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Greer Cowan

Only stumps remain where a grove of trees once stood.

Voices / Viewpoint

Unfathomable decision

AOT removes a beautiful grove of trees from the roadside, exposing Brattleboro residents’ backyards to the Interstate

Rick Cowan serves as the board chair of the Windmill Hill Pinnacle Association, a local conservation organization.

Brattleboro

Driving from Vermont on Interstate 91 to other southern New England states, one notices that fewer homes down there are shielded from road noise and pollution by trees. The highway verges tend to be clear cut.

In recent years, this absence of trees has prompted Connecticut and Massachusetts to erect pricey and unattractive walls of wood or masonry to do some of what the trees used to do.

Sadly, our local transportation officials are doing all they can to make our highways look and sound like those to the south.

The folks in charge of Vermont Agency of Transportation’s District 2 recently made the unfathomable decision to completely destroy a beautiful grove of trees on the east side of I-91 in Brattleboro.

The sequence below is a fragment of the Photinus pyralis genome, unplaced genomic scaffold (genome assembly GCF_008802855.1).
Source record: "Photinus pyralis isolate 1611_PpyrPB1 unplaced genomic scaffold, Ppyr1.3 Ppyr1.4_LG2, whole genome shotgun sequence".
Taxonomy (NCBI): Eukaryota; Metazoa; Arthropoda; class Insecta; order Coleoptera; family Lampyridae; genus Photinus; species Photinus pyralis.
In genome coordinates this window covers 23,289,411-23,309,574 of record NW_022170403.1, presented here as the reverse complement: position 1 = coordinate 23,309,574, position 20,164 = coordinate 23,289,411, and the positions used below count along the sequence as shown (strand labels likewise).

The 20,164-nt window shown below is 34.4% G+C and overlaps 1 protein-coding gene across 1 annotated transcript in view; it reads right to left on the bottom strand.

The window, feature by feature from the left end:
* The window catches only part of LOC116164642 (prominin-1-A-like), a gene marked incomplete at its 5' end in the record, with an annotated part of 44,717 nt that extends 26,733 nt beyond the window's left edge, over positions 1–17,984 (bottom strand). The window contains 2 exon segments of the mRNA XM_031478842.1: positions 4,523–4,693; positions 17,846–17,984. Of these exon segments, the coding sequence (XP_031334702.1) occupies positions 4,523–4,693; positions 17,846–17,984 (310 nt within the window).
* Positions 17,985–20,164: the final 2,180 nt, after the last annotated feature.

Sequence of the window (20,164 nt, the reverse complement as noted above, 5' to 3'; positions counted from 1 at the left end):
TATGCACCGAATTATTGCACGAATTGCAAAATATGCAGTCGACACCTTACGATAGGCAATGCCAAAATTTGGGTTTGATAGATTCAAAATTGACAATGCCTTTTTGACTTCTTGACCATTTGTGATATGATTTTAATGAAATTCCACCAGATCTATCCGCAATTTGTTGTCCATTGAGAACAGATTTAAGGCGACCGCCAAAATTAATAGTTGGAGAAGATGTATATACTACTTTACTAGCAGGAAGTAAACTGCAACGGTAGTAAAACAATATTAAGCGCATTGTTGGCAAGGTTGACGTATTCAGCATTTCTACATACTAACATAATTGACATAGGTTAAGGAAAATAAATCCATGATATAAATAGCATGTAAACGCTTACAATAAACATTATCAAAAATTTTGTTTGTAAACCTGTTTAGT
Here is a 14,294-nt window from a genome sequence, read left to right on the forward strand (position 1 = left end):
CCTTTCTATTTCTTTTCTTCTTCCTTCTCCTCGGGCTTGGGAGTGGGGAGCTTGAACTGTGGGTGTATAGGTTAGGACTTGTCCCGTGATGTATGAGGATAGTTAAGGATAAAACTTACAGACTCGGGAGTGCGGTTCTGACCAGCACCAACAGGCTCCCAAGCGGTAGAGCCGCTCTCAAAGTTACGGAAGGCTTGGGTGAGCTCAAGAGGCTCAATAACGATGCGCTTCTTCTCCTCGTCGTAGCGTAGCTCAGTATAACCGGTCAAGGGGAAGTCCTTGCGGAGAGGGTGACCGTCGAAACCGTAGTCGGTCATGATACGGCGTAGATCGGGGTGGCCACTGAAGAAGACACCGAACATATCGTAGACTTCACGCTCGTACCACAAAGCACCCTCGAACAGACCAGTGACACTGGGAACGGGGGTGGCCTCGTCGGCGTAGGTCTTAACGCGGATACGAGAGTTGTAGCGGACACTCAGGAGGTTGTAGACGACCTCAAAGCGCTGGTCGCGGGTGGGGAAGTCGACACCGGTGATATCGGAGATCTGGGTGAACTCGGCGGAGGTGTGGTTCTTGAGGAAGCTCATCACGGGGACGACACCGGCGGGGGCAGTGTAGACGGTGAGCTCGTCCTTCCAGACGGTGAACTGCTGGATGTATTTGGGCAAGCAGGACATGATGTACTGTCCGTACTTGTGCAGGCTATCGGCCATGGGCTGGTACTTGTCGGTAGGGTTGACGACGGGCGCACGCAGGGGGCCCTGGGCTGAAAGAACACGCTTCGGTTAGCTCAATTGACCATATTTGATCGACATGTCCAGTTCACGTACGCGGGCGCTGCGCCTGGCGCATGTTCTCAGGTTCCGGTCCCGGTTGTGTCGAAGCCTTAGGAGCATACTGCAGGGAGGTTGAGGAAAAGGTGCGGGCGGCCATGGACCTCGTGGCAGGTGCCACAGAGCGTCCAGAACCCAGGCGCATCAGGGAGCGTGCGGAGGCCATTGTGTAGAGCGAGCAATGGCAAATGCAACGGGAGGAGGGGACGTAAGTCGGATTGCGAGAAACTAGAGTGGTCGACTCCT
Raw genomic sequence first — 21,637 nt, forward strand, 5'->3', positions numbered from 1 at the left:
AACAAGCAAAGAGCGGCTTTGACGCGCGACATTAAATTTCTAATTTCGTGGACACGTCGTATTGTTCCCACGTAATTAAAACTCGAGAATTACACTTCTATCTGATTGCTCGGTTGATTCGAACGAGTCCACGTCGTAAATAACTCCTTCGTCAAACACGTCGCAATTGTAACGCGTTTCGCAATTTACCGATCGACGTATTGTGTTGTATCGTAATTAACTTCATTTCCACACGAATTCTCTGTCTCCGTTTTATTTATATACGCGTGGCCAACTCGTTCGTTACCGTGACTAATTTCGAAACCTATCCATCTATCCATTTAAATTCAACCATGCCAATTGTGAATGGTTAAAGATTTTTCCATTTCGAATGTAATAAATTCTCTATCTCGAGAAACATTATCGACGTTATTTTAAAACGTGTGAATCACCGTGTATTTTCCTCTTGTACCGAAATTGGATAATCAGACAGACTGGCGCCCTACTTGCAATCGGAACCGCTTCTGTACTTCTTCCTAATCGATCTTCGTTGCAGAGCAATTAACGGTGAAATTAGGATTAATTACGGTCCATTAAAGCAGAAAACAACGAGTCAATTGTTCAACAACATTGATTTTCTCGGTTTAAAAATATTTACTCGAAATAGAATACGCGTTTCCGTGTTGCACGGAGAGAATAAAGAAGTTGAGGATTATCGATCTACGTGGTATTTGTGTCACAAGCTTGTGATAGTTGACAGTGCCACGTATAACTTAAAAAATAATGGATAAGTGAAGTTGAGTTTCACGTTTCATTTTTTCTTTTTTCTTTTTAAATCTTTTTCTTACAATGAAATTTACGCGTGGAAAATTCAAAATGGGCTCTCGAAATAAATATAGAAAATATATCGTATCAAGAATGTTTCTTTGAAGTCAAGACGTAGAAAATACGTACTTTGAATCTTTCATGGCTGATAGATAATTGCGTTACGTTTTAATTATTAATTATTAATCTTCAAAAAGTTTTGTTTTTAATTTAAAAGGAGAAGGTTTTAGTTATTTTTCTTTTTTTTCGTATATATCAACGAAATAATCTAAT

When asked why she ordered the destruction of the grove, Tammy Ellis, senior manager at the AOT, explained that a tree limb had fallen on private property. One wonders if she would have removed every tree on her property if a branch fell near her home. The phrase “throwing the baby out with the bath water” comes to mind.

* * *

After reading of this senseless destruction in the Reformer, my daughter and I drove over to the affected neighborhood.

We met resident Hollie Landfried as she was walking her dog along Winter Street.

“It used to be a lovely wall of green,” she said, pointing up at the denuded area where dozens of trees used to stand. “Now we’re exposed to noise, wind, and the sight of traffic.”

“I could understand why they might take down a couple of trees that were rotten, but there was no need to remove them all,” she added.

With the grove gone, folks in the neighborhood must contend with greatly increased traffic noise as well as visual pollution of watching traffic once shielded by trees.

And those who drive by view abutters’ homes and backyards instead of the beautiful trees that once stood there.

* * *

Now that their chainsaws and excavators have destroyed what took 70 or more years to grow, VTrans has no intention of planting anything to replace the trees they destroyed.

Along with those trees, my own sense of Vermont’s exceptionalism disappeared.

Those in charge of our highways apparently have no more sense of how to protect our fragile environment than their counterparts elsewhere.

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Originally published in The Commons issue #435 (Wednesday, November 22, 2017). This story appeared on page F3.

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